|No redemption: Brazil's defeat against German saw their|
most famous landmarks head off for greener pastures
In keeping with this topsy-turvy tournament, the teutonic Germans stunned us all with a record 7-1 victory over the hosts before the Argies barged their way to a goalless victory over Holland and edged through on a penalty shoot-out.
Tuesday night in Belo Horizonte reduced Brazil to a sea of tears, after 29 minutes Joachim Loew's men had scored FIVE and a record 35.6m tweets helped record the world's utter surprise. Wednesday night in Sao Paulo reduced the entire football-speaking globe to tears; after 99 minutes Holland managed their first shot on target and a record billion yawns greeted their woeful exit.
There were those who claimed the first semi-final was an eight-goal mis-match. Not a contest. And there were those who felt the second was a fascinating battle of tactics.
That, of course, is utter rubbish. Tuesday night was a magnificent footballing occasion. Wednesday will have had the newly-converted Yanks switching off in their thousands.
And the truth is this: One extreme led to the other. Brazil and Big Phlop Scolari will NEVER recover from the ignominy of that record defeat, the chorus of boos, the almost apologetic non-celebration of the German sixth and seventh goals. The Selecao may point to the back fracture suffered by top-scorer Neymar and the suspension of captain Thiago Silva, but in truth they were a team of chronic bad backs and Fred, perhaps the weakest striker ever to wear the famous shirt.
Scolari sent them out unprepared; Silva's deputy Dante looked like he'd never met stand-in captain David Luiz and as the Germans fired at will, Julio Cesar looked like a goalkeeper incapable of getting a game with Harry Redknapp at Queens Park Rangers and the world fell apart: the Samba became the Sombre.
O Globo, the Rio sports newspaper, gave EVERY member of the team 0 out of 10 for their performance, Scolari admitted it was the worst night of his life and Luiz was one of many of the Selecao reduced to simply apologizing to a nation threatening to boil over in anger. And of course, we had a few nice pictures of Neymar, presumably happy not to be there, in a recent 7-Up lemonade advertisement.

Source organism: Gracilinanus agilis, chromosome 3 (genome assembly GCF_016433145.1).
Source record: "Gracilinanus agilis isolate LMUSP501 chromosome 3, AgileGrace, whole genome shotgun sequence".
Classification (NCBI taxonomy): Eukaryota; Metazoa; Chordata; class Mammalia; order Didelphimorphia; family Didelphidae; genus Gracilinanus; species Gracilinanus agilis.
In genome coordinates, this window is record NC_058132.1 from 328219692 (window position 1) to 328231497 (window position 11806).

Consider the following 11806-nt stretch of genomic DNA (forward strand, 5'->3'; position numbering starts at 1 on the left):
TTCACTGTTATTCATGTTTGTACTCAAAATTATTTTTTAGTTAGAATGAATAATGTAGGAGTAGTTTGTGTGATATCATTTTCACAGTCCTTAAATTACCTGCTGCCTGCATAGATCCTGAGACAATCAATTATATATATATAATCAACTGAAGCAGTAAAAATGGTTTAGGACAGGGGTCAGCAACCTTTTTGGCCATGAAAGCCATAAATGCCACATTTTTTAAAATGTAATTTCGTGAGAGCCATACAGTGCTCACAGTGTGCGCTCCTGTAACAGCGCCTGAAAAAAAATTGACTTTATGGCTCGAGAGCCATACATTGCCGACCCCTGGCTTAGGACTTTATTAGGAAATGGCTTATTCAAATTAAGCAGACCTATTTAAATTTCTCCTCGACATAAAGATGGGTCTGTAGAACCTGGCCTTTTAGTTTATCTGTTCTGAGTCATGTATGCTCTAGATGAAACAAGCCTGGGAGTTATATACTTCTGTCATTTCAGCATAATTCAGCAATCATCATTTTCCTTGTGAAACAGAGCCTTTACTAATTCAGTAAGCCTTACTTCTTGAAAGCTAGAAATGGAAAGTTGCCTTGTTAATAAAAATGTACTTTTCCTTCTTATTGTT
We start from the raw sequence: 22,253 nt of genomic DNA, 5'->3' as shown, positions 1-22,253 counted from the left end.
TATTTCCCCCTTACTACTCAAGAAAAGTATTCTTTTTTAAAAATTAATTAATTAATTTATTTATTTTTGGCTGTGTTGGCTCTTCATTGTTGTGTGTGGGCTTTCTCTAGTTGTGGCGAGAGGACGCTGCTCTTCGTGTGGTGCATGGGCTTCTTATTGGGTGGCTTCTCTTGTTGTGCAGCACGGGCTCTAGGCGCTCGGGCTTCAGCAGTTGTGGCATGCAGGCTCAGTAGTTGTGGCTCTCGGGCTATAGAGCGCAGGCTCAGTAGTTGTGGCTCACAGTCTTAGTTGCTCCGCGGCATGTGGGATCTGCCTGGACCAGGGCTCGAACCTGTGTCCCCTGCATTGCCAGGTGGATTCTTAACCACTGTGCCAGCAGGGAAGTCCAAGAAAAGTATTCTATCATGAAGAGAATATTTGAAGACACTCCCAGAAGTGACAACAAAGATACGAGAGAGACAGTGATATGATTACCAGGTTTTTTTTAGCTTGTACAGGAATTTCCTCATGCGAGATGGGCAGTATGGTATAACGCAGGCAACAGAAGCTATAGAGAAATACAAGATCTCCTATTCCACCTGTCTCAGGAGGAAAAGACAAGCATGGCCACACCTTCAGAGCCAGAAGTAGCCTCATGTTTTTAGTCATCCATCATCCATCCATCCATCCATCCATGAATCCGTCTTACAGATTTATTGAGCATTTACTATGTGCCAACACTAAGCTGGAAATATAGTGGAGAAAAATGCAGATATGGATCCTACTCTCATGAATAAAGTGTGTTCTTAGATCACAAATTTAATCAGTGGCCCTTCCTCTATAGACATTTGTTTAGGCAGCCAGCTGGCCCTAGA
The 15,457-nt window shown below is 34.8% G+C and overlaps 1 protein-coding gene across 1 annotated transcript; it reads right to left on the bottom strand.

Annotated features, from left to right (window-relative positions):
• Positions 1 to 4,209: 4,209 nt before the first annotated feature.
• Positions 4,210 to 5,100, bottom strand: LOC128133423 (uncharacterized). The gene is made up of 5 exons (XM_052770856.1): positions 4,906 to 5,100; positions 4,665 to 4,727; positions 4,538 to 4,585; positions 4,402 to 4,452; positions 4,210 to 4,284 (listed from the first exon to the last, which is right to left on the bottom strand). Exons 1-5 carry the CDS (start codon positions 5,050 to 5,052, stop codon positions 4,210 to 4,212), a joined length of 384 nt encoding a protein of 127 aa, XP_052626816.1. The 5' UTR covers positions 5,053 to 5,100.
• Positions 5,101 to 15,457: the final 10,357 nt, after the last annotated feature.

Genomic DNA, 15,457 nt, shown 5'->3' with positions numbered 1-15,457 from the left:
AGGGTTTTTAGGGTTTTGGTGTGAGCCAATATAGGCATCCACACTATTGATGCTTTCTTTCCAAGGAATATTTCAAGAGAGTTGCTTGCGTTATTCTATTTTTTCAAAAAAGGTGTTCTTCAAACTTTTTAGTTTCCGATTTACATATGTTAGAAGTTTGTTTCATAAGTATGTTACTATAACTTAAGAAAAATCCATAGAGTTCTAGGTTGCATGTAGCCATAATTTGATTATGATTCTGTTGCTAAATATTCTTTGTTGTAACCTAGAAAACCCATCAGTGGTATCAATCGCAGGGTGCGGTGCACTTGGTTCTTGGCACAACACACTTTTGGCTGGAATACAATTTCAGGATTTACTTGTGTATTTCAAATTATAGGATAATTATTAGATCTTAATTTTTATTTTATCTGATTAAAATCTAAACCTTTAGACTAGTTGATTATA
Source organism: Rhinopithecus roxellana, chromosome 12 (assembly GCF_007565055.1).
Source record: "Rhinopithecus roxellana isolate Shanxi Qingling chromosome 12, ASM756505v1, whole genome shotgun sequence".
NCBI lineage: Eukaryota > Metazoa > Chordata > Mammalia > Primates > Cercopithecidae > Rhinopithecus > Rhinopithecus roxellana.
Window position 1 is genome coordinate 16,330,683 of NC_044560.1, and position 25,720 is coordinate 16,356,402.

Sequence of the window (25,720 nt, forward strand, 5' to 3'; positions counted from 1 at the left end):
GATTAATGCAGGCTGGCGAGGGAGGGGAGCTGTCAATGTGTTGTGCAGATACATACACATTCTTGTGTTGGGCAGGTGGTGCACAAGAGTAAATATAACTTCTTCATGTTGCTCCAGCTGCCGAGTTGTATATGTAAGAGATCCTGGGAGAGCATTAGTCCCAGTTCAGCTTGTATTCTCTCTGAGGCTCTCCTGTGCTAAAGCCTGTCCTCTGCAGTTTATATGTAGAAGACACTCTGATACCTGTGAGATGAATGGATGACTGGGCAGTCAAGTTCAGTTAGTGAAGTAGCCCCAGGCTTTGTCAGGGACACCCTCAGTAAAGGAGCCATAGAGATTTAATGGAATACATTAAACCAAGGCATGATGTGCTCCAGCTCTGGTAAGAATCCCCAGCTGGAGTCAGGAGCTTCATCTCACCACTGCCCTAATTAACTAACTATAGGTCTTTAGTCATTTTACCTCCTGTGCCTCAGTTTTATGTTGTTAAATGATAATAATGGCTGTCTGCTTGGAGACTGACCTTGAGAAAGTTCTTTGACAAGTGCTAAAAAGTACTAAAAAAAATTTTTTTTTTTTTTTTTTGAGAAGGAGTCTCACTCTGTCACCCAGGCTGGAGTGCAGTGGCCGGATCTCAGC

Utter devastation. There's no coming back from 7-1. That's just unthinkable. Losing is one thing. Getting obliterated is another.
So the next night, having seen a nation self-destruct in 90 minutes of mayhem, both Argentina and the Netherlands knew exactly what NOT to do. Attack. Both sides set up to avoid defeat at all costs. Perhaps wary of what the Germans might do to them on Sunday, they almost seemed to invite the opposition to score first.
The Dutch, who neither scored nor conceded a goal in the last four hours of their World Cup saga, were simply appalling. Arjen Robben produced little of note, Robin van Persie played despite stomach problems and it showed. He was KAK. Set plays came straight out of pub football, passing movements broke down like Putco buses and oranges played like lemons.
Argentina were little better, reducing the great Lionel Messi to a deep role that saw him trouble the penalty area just ONCE in the second half, let alone the goal of Jasper Cillessen.
And how apt that Cillessen, spectacularly replaced by Newcastle's nondescript goalkeeper Tim Krul in the memorable penalty shoot-out win over Costa Rica, failed to save a penalty in the shoot-out as Argentina roared home after failures from Ron Vlaar and Wesley Sneijder for the Dutch.
Sergio Romero, the workmanlike Argentine stopper, will get the credit for those two saves and rightly so. But with eight goals in six games, the much-vaunted striking combinations have simply failed to impress. Kun Aguero and Gonzalo Higuain have been little better than Fred and Hulk.
So we go in to Sunday's showdown with Germany the clear favorites given their incredible semi-final triumph. And this despite the fact a European nation has NEVER won the World Cup in Latin America.
Argentina may spring a surprise. But remember the Italia 1990 final? Then, too, a below-par Argentina somehow clawed their way to Rome and succumbed 1-0 to the Germans. It was one of the worst games of football you could hope to witness, with referee shoving rather than goals apparently the priority for Maradona's men.
But they could yet turn this around. If Messi is freed to work his magic, if the little flea finally gets the chance to prove he CAN thrive in the biggest game of all, this World Cup could yet get the finish it deserves.
The magic against the machine. Let it be so, Mr Sabella. For football's sake.
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